data = load_data(file="./example.csv")
        for i in range(1, len(data)):
            # Write data to each column
            row_data = {}
            row_data["fabric_name"] = data[i][0]
            row_data["main_color"] = data[i][1]
            # Save data to Fabric table
            item = Fabric(**row_data)

7.5. Web Service

We use Django’s class-based views to build our web pages. Setting up the connection with the database and template only requires few lines of code. Additionally, built-in pagination can be used to achieve multi-page content.

class ShopView(ListView):
    model = Fabric  # Table name in database
    paginate_by = 6  # 6 items for each page
    template_name = "shop/shop.html"

Meeting user requirements for filtering or searching fabric involves setting up a frontend user interface to receive user requests and a backend to query the database.

To achieve this on the frontend, a classic range slider and a checkbox can be used. On the backend, we need to use the “setup” method to receive these requests from the frontend, parse them, and make a query to the database using “get_queryset”. The following code provides an example of how to filter content in shop.html based on a user’s request for a specific hue range.

class ShopView(ListView):
    model = Fabric  # Table name in database
    paginate_by = 6  # 6 items for each page
    template_name = "shop/shop.html"
    filters = {}

    def setup(self, request, *args, **kwargs):
        """Initialize attributes shared by all view methods."""
        super().setup(request, *args, **kwargs)

    def get_queryset(self):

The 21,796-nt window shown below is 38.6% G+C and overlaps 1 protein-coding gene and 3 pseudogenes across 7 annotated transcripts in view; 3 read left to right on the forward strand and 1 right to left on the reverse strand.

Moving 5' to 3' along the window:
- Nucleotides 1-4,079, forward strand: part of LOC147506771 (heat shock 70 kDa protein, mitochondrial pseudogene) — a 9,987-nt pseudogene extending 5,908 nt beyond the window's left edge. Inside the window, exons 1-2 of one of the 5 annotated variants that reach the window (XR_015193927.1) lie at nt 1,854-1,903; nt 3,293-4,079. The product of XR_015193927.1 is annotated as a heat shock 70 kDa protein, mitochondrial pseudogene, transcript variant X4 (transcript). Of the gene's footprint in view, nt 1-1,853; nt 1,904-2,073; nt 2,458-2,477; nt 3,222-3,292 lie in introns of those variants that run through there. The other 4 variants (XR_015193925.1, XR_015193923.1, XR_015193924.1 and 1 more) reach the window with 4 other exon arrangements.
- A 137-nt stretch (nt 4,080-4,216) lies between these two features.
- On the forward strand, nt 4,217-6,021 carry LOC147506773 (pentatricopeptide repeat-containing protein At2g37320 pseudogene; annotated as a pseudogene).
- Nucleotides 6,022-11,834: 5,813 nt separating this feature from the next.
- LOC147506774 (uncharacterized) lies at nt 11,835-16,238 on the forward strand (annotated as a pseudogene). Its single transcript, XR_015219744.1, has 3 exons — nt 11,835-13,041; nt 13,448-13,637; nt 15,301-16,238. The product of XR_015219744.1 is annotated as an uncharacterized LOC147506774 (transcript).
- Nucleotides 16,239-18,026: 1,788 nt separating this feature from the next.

"""Make queries to the database."""
        new_queryset = Fabric.objects.filter(**self.filters)
        return new_queryset
    def parse_request(self):
        """Receive request and update to filter for queryset"""
        low = self.request.GET.get("hue_low")
        high = self.request.GET.get("hue_high")
        self.filters["hue__range"] = [low, high]

Another requirement is to keep track of the order list across different pages. This can be achieved by using cookie in frontend. The following example demonstrates how to update a cart’s content in a cookie using JavaScript.

function updateCart(cart){
    document.cookie = "cart=" + JSON.stringify(cart)

function updateQuantity(fabricName, quantity, cart) {
    if (fabricName in cart) {
        cart[fabricName] = parseInt(cart[fabricName]) + parseInt(quantity)
    } else {
        cart[fabricName] = parseInt(quantity)

7.6. Web Server

As our web service is built with Python, we can use WSGI to forward requests from the web server. Apache with mod_wsgi provides a simple way to set up a directory for Python scripts, and virtual environments in the configuration file. The following code provides an example:

<Macro DjangoWSGI $document $script>
    WSGIDaemonProcess demo python-home="$script/venv" python-path="$script"
    WSGIProcessGroup demo
    WSGIScriptAlias / "$script/site_settings/"
    <Directory "$script/site_settings">
            Require all granted

7.7. Client (User Interface)

We have created three pages for our user interface based on our requirements: the main page, fabric detail pages, and order summary page, as shown in Fig. 6.

Draft layout of the user interface.

7.7.1. Main Page

We use range sliders to allow users to specify the range of each feature. A search box is used to retrieve fabric based on the fabric’s ID.